Opinion

Cutting down Medi-Cal managed care plans is big mistake

Headquarters of the Department of Health Care Services in Sacramento. (Photo: Matthew Corley, via Shutterstock)

Anyone who has tried to access health care has likely run into hurdles. From difficulty getting appointments, to barriers to specialty care, to obtaining authorization for appropriate treatments or medications, it can feel like a Herculean task for many to receive the care they need.

Patients are rightly frustrated, as are physicians like me who want to provide the best and most timely care possible. And while increasing access to care has been a major policy goal in California for decades – and some progress has been made – it unfortunately appears that the obstacles to health care for Sacramento County patients are about to get larger.

Care disruptions as the result of the DHCS plan will particularly harm those living with chronic illnesses.

In a move that will impact countless patients in managed care plans throughout the county, the California Department of Health Care Services (DHCS) is proposing to reduce the number of Sacramento County Medi-Cal managed care plans from five down to just two.

This means that a huge percentage of the 480,000 Medi-Cal beneficiaries in the county will have their health care disrupted as they are forced to seek new physicians and health care facilities.

And it also means the managed plans they are being funneled into will be stretched to properly provide service to potentially hundreds of thousands of displaced Medi-Cal patients, as well as their existing patients – both Medi-Cal enrollees and patients with employer-based coverage. Care disruptions as the result of the DHCS plan will particularly harm those living with chronic illnesses.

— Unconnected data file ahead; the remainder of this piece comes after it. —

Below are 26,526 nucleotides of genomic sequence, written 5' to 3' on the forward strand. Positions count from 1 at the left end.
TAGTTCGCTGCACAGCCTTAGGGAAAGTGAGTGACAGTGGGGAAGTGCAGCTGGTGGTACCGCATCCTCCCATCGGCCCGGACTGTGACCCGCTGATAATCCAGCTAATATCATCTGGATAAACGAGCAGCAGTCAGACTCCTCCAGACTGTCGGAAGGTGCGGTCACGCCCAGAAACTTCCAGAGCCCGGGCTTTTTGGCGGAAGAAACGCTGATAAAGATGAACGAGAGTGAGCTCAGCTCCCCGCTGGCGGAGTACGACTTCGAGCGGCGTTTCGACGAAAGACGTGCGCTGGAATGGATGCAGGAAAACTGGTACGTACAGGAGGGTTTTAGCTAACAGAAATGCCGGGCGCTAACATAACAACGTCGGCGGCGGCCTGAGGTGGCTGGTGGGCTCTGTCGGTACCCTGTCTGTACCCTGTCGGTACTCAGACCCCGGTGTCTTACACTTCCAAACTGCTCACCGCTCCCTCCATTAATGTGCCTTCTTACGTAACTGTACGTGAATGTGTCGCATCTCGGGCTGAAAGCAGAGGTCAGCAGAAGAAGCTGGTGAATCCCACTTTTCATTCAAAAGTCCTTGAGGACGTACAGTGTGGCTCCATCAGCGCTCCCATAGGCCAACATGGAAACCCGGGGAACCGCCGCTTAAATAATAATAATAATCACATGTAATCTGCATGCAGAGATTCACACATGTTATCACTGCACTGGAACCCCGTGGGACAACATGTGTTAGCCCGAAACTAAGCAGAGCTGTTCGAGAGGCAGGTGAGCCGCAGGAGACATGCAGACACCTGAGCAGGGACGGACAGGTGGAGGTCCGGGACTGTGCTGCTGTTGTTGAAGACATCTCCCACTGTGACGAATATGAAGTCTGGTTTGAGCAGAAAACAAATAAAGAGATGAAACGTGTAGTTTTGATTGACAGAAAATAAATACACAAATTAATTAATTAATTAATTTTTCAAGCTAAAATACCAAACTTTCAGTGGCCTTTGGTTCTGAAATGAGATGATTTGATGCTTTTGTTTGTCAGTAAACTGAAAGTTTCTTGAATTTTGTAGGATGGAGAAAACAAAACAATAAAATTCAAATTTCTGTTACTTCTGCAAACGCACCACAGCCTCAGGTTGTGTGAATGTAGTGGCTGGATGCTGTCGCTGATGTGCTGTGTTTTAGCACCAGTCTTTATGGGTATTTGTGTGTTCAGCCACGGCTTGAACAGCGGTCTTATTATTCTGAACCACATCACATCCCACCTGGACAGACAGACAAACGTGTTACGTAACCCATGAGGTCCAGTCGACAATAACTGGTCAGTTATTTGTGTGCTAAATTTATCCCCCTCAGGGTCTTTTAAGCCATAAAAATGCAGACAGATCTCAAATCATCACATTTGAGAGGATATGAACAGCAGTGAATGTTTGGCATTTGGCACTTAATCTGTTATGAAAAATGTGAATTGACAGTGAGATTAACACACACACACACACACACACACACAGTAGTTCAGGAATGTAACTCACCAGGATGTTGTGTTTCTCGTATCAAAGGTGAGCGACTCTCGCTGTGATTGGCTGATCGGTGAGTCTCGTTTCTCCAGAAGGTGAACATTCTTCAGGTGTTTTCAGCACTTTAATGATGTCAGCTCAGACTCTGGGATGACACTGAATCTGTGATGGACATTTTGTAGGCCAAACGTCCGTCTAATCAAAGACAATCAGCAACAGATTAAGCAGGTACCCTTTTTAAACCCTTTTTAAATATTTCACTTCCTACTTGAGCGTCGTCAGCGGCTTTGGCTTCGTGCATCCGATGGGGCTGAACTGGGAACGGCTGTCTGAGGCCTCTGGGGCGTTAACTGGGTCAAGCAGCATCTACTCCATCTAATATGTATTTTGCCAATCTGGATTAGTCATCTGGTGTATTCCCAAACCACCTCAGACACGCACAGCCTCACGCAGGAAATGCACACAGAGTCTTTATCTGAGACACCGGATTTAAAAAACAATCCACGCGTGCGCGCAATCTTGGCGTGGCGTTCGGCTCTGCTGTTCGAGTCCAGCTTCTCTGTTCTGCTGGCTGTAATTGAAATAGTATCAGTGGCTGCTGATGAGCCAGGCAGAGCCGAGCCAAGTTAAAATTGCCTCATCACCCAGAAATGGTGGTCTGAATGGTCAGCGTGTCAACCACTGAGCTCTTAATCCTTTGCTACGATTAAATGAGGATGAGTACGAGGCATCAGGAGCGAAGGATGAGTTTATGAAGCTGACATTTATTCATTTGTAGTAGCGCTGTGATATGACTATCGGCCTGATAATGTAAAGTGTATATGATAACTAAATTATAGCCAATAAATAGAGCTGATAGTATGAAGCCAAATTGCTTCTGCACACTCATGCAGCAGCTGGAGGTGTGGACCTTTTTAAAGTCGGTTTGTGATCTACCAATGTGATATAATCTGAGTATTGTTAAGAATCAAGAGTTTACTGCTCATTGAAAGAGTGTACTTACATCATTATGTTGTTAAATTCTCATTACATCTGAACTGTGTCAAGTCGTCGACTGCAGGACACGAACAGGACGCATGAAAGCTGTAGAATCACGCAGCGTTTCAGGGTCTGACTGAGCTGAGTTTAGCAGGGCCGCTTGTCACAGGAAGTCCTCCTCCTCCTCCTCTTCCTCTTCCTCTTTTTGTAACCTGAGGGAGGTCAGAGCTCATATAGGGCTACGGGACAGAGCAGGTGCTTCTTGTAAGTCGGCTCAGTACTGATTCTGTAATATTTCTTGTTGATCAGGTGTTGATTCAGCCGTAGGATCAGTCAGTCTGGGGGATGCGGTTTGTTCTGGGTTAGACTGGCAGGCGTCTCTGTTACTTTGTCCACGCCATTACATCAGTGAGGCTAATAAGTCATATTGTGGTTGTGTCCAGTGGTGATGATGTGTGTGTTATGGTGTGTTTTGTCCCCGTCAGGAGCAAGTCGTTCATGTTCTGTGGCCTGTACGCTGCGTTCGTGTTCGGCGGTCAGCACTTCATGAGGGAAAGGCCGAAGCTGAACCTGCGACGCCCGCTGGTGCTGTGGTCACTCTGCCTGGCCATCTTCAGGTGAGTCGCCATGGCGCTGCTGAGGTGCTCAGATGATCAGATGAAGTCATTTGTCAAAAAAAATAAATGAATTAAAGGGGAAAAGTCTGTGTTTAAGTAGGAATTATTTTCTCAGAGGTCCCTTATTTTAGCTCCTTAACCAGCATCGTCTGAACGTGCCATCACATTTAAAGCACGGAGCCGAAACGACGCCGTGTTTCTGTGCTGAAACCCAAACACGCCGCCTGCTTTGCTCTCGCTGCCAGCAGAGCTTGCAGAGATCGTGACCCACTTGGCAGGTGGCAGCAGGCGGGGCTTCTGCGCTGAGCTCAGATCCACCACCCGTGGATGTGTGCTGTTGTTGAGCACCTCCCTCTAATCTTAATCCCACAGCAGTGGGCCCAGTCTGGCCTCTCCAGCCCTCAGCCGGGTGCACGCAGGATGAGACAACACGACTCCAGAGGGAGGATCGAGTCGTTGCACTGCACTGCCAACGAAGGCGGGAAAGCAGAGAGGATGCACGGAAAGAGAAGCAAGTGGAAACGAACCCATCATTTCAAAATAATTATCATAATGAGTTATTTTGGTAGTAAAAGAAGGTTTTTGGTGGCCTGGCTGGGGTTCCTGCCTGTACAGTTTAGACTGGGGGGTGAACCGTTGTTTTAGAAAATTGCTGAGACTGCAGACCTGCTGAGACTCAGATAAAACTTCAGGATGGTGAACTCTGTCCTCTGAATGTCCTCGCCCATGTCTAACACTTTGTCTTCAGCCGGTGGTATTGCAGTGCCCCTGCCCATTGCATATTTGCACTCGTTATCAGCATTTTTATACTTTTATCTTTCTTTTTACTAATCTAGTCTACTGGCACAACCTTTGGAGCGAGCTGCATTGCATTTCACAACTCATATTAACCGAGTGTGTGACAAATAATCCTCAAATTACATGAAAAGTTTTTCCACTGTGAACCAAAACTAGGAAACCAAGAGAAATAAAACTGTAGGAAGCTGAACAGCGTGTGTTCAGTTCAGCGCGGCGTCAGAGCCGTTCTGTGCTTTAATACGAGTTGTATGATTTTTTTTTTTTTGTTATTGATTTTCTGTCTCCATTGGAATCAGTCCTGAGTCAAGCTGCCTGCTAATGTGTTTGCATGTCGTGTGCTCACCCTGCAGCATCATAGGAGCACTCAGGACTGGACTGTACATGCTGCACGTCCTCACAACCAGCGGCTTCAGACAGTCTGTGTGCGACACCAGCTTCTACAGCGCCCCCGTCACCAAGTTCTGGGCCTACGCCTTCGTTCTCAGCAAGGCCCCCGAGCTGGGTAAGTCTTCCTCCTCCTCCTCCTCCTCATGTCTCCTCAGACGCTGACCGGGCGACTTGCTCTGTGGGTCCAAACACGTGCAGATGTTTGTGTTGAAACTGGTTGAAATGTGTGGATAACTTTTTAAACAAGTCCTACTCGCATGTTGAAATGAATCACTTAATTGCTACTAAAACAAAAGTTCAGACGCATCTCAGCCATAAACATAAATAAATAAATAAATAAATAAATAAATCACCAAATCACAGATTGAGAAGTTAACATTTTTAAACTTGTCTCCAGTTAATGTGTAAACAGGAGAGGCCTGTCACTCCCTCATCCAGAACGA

As a physician who treats chronic illness, I know that these patients require consistent care and disease management by trusted providers who understand them and their needs.

Chronically ill patients must already navigate barriers like health plan prior authorization that can delay their treatment while they wait for approvals, and “step therapy” that requires them to try and fail on sometimes multiple medications before their insurer allows their doctor to prescribe the drug that actually works for them. Adding the burden of being forced to change managed care plans and find new doctors will be devastating to them.

Indeed, according to a UCLA Center for Health Policy Research study, Medi-Cal enrollees already have much more difficulty finding physicians, including specialists, who accept their insurance. And we all know that patients who don’t seek the care they care get sicker – impacting their quality of life, threatening their lives, and exponentially increasing the cost of their treatment when they finally do seek care.

At a time when the COVID pandemic has exposed grave health inequities among our most vulnerable populations, now is not the time to throw the health care of nearly a half million Sacramento County Medi-Cal patients into chaos.

The proposed DHCS plan to cut Medi-Cal managed care plans in the county from five to two will not only disrupt Medi-Cal patients’ access to care, it threatens to upend the ability of the two managed care providers to properly service new and existing patients as their membership rolls grown by tens to hundreds of thousands.

Sacramento County leadership is urged to stand up for patients in our community and reject the current DHCS plan.

Editor’s Note: Dr. Robert Gish, a liver disease specialist with a practice in Sacramento, is a Professor of Medicine at Loma Linda University, an Adjunct Professor of Medicine at the University of Nevada School of Medicine in Las Vegas, and a Clinical Professor at the University of California Skaggs School of Pharmacy and Pharmaceutical Sciences. He currently sees patients both in-person and via telemedicine at various clinics in California.

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